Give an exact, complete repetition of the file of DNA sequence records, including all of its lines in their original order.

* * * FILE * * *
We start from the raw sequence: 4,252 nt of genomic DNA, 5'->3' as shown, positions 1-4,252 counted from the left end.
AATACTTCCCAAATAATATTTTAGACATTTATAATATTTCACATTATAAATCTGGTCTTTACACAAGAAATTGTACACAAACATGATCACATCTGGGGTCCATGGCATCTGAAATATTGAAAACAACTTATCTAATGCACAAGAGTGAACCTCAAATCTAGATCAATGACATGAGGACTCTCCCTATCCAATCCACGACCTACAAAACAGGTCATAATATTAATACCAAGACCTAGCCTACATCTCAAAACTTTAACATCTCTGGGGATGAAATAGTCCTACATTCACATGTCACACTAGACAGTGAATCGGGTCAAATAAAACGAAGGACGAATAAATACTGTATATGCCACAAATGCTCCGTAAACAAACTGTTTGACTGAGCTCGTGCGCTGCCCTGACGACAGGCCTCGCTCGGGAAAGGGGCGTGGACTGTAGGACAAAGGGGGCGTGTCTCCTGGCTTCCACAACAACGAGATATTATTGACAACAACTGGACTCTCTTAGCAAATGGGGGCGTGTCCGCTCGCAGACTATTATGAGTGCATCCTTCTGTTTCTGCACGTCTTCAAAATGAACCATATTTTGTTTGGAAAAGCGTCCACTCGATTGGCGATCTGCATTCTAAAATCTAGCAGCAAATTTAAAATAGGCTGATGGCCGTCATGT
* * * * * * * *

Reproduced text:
We start from the raw sequence: 4,252 nt of genomic DNA, 5'->3' as shown, positions 1-4,252 counted from the left end.
AATACTTCCCAAATAATATTTTAGACATTTATAATATTTCACATTATAAATCTGGTCTTTACACAAGAAATTGTACACAAACATGATCACATCTGGGGTCCATGGCATCTGAAATATTGAAAACAACTTATCTAATGCACAAGAGTGAACCTCAAATCTAGATCAATGACATGAGGACTCTCCCTATCCAATCCACGACCTACAAAACAGGTCATAATATTAATACCAAGACCTAGCCTACATCTCAAAACTTTAACATCTCTGGGGATGAAATAGTCCTACATTCACATGTCACACTAGACAGTGAATCGGGTCAAATAAAACGAAGGACGAATAAATACTGTATATGCCACAAATGCTCCGTAAACAAACTGTTTGACTGAGCTCGTGCGCTGCCCTGACGACAGGCCTCGCTCGGGAAAGGGGCGTGGACTGTAGGACAAAGGGGGCGTGTCTCCTGGCTTCCACAACAACGAGATATTATTGACAACAACTGGACTCTCTTAGCAAATGGGGGCGTGTCCGCTCGCAGACTATTATGAGTGCATCCTTCTGTTTCTGCACGTCTTCAAAATGAACCATATTTTGTTTGGAAAAGCGTCCACTCGATTGGCGATCTGCATTCTAAAATCTAGCAGCAAATTTAAAATAGGCTGATGGCCGTCATGT